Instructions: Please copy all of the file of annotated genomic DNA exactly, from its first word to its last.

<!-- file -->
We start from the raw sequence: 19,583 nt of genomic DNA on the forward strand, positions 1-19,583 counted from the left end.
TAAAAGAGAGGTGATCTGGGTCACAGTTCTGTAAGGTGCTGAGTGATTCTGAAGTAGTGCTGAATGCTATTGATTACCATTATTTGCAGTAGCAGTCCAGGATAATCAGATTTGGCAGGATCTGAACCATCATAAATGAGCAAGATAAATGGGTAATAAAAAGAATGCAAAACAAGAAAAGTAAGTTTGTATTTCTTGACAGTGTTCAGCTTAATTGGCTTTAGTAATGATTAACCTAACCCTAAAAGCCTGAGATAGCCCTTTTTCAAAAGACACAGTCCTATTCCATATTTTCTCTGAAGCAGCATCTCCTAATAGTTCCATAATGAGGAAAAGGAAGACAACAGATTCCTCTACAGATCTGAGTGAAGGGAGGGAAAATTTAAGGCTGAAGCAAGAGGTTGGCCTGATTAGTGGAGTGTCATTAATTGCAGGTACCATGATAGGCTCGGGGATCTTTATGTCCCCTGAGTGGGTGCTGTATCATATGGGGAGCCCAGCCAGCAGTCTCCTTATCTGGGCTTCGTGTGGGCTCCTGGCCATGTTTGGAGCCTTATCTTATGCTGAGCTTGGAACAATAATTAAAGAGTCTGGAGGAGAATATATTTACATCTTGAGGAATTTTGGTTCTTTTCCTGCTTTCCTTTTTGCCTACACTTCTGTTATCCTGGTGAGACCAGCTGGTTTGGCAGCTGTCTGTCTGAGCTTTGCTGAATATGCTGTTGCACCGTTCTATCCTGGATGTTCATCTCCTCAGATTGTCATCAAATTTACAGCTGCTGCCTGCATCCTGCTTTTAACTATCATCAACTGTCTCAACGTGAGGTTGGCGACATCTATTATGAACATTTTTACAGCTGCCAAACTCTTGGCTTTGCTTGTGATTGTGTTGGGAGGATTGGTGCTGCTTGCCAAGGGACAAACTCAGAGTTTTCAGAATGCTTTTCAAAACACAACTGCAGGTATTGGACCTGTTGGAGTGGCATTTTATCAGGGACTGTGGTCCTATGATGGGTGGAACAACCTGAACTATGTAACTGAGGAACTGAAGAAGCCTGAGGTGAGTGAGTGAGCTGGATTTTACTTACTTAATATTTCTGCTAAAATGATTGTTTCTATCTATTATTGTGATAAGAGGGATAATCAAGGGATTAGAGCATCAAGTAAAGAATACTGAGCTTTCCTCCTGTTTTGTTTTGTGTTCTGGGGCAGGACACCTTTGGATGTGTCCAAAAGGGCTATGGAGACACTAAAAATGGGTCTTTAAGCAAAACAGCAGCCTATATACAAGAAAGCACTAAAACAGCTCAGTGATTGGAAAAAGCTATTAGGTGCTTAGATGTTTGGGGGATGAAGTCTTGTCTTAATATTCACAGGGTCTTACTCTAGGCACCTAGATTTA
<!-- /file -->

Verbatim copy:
We start from the raw sequence: 19,583 nt of genomic DNA on the forward strand, positions 1-19,583 counted from the left end.
TAAAAGAGAGGTGATCTGGGTCACAGTTCTGTAAGGTGCTGAGTGATTCTGAAGTAGTGCTGAATGCTATTGATTACCATTATTTGCAGTAGCAGTCCAGGATAATCAGATTTGGCAGGATCTGAACCATCATAAATGAGCAAGATAAATGGGTAATAAAAAGAATGCAAAACAAGAAAAGTAAGTTTGTATTTCTTGACAGTGTTCAGCTTAATTGGCTTTAGTAATGATTAACCTAACCCTAAAAGCCTGAGATAGCCCTTTTTCAAAAGACACAGTCCTATTCCATATTTTCTCTGAAGCAGCATCTCCTAATAGTTCCATAATGAGGAAAAGGAAGACAACAGATTCCTCTACAGATCTGAGTGAAGGGAGGGAAAATTTAAGGCTGAAGCAAGAGGTTGGCCTGATTAGTGGAGTGTCATTAATTGCAGGTACCATGATAGGCTCGGGGATCTTTATGTCCCCTGAGTGGGTGCTGTATCATATGGGGAGCCCAGCCAGCAGTCTCCTTATCTGGGCTTCGTGTGGGCTCCTGGCCATGTTTGGAGCCTTATCTTATGCTGAGCTTGGAACAATAATTAAAGAGTCTGGAGGAGAATATATTTACATCTTGAGGAATTTTGGTTCTTTTCCTGCTTTCCTTTTTGCCTACACTTCTGTTATCCTGGTGAGACCAGCTGGTTTGGCAGCTGTCTGTCTGAGCTTTGCTGAATATGCTGTTGCACCGTTCTATCCTGGATGTTCATCTCCTCAGATTGTCATCAAATTTACAGCTGCTGCCTGCATCCTGCTTTTAACTATCATCAACTGTCTCAACGTGAGGTTGGCGACATCTATTATGAACATTTTTACAGCTGCCAAACTCTTGGCTTTGCTTGTGATTGTGTTGGGAGGATTGGTGCTGCTTGCCAAGGGACAAACTCAGAGTTTTCAGAATGCTTTTCAAAACACAACTGCAGGTATTGGACCTGTTGGAGTGGCATTTTATCAGGGACTGTGGTCCTATGATGGGTGGAACAACCTGAACTATGTAACTGAGGAACTGAAGAAGCCTGAGGTGAGTGAGTGAGCTGGATTTTACTTACTTAATATTTCTGCTAAAATGATTGTTTCTATCTATTATTGTGATAAGAGGGATAATCAAGGGATTAGAGCATCAAGTAAAGAATACTGAGCTTTCCTCCTGTTTTGTTTTGTGTTCTGGGGCAGGACACCTTTGGATGTGTCCAAAAGGGCTATGGAGACACTAAAAATGGGTCTTTAAGCAAAACAGCAGCCTATATACAAGAAAGCACTAAAACAGCTCAGTGATTGGAAAAAGCTATTAGGTGCTTAGATGTTTGGGGGATGAAGTCTTGTCTTAATATTCACAGGGTCTTACTCTAGGCACCTAGATTTA